The Orlando area has had a couple of heavy rain events the past couple of days and the banding site was still dripping with moisture before dawn as we arrived to set nets. In the darkness we could tell the river level was up a bit but had no idea how high the water had risen until later in the morning. Much higher than we expected. At least we had a bright ray of yellow to attach to the day with a new species captured here. More on that bird later.
Just a quick recap from last week. Our visitor from the last two weeks, Carol, sent along photos she took last week. At one point of net checks she and Andrew spent some time in close quarters with a Limpkin that was perched above the river. They typically are feeding in shallow water and you don't get shots of those amazing feet.
Andrew was explaining their diet when they discovered an empty mussel shell along the bank. They dig in the soft mud for them and love Apple Snails, too.
A female Northern Cardinal was heard waking early as Andrew set nets at numbers 9 and 13. He could also begin to hear the rush of water behind him. How far had the river gotten? Not long after dawn the female Cardinal was recaptured. We first banded her three weeks ago and continue to catch her early in the day in the same spot every week.
Our shoes were already soaked by 7 AM and after Andrew placed a new palette to cross some flooding Christine captured a pair of Carolina Wrens in Net 5. The first was a recaptured female.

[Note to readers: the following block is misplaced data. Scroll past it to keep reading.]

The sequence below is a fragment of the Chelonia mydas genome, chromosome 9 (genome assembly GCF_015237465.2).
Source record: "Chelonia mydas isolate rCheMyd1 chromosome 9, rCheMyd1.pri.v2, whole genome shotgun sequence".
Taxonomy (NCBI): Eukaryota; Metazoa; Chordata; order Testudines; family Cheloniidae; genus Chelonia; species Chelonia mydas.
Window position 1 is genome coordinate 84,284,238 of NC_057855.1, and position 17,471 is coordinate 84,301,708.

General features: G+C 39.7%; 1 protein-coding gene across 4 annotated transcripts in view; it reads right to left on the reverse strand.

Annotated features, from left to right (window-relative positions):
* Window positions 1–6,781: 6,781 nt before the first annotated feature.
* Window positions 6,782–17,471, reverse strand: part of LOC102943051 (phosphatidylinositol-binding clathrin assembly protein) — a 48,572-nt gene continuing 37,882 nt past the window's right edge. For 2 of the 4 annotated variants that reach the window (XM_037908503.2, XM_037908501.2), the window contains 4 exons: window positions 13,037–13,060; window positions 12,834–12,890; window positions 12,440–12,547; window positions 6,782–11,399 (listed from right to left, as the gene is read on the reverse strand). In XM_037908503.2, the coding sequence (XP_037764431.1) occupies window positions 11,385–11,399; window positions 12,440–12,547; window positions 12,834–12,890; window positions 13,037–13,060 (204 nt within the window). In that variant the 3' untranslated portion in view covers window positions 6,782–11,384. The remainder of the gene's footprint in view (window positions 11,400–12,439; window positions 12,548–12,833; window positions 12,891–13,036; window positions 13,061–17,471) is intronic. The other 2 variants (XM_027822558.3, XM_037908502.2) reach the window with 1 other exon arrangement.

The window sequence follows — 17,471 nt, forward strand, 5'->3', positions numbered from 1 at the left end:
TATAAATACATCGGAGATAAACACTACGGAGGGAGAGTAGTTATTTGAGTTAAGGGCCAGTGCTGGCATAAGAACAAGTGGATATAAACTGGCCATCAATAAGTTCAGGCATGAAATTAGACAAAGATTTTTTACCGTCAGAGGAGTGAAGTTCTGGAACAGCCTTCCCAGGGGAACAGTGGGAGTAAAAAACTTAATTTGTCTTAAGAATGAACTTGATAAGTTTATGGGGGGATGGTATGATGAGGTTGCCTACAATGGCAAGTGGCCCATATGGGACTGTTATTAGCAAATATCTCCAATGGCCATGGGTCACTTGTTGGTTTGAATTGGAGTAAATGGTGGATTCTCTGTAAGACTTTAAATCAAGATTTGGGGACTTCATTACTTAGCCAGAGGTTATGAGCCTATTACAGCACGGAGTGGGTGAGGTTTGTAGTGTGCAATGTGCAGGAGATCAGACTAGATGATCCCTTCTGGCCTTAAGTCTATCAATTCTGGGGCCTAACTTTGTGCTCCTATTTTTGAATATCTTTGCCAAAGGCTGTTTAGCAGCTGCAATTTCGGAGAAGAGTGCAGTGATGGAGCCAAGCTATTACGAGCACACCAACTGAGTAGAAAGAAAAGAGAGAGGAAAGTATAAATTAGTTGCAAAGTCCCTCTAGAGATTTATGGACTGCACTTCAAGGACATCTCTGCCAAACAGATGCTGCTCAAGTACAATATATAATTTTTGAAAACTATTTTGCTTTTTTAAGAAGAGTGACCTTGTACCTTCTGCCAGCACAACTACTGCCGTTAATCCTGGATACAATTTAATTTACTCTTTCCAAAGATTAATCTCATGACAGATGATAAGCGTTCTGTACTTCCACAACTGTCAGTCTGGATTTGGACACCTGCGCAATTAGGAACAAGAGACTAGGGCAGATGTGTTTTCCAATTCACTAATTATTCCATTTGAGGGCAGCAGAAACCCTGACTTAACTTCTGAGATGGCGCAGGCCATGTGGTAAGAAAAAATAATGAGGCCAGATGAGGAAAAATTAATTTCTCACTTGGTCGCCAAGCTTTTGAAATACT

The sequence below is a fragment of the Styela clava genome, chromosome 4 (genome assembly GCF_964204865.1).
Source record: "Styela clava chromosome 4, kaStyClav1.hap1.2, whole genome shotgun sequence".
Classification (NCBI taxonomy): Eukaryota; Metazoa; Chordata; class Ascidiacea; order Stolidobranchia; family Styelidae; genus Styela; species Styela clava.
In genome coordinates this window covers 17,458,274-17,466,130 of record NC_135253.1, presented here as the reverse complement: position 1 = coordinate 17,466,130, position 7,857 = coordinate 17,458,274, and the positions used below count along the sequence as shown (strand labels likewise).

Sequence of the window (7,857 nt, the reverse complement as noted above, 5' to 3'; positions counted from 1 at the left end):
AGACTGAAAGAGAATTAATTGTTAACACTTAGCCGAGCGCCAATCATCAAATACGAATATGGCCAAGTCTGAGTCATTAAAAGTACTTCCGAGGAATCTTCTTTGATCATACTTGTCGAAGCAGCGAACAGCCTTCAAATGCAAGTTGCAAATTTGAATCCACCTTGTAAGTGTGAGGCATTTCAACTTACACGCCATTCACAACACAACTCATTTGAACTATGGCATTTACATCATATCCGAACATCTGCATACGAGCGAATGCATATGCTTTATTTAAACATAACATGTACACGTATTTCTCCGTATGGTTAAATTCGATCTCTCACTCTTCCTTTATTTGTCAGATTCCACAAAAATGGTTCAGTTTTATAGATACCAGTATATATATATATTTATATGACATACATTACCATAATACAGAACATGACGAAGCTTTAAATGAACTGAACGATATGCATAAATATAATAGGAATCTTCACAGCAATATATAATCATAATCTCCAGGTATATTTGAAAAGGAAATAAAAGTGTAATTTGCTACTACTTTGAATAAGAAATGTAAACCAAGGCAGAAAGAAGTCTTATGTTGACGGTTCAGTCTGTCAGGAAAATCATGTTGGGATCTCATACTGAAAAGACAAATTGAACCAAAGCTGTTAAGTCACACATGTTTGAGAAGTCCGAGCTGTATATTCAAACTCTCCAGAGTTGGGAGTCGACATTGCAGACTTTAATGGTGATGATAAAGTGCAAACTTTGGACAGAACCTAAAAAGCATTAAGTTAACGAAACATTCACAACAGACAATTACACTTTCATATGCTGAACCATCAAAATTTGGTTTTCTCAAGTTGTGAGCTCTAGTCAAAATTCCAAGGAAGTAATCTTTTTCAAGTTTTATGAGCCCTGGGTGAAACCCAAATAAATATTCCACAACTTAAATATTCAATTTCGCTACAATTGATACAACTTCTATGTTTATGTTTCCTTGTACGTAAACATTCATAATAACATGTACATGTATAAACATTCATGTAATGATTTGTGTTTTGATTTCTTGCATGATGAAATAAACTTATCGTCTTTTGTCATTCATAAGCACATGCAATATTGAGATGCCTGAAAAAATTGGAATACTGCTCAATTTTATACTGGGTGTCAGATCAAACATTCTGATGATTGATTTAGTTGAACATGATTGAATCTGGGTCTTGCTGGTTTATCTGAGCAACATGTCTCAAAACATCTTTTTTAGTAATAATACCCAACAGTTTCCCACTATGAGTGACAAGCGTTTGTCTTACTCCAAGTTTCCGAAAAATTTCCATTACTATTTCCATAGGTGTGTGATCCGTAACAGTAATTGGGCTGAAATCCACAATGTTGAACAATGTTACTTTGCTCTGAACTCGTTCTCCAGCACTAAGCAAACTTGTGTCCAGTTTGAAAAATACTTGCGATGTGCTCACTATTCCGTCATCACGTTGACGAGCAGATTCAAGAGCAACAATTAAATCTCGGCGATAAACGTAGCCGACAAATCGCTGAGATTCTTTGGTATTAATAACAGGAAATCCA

With her was a juvenile, most likely one of her new brood.
Hearing warbler chips in the woods reminded Andrew that he had to get his binoculars. Once he returned he was watching the skies and glanced over to Net 15. Was that a leaf? Nope. A Ruby-throated Hummingbird was in the net. She stayed in our care fora while. Hummingbirds tend to sit for awhile after being retrieved to recoup but this gal sat longer than usual. We worried over her and she was very responsive, blinking and raising her head but would not fly off.
Eventually, Andrew head back to the car again and brought back some Gatorade (we had no actual sugar water mixture). Adrianna dipped her bill into the fluid and after a short time she flew off into the woods.
We were tending to the hummingbird when Christine brought in the Bird-of-the-Day but let's take a tour of the river first, saving the best for last.
Once the light was up and we could assess the water situation (we already knew Net 21 was out of the line-up for the day) we got some shots of the area. If you are new to the blog, we band along the Little Wekiva River that runs into Lake Lotus before heading off to the main Wekiva. When it rains, all of the water in the area from the South from the Orlando region flow into the Little Wekiva. We din't think that there was that much rain but the river is up 4-5 feet now.
If you look back in the archives (click on American Alligator in the right-hand sidebar) you will see that we often see Alligators sunning in this spot below the banding table. No chance for that now.
Still trying to convey the amount of water flowing through right now. Picture this scene on a 'normal' day. The bottom of that dock in 6 feet above the river bed then.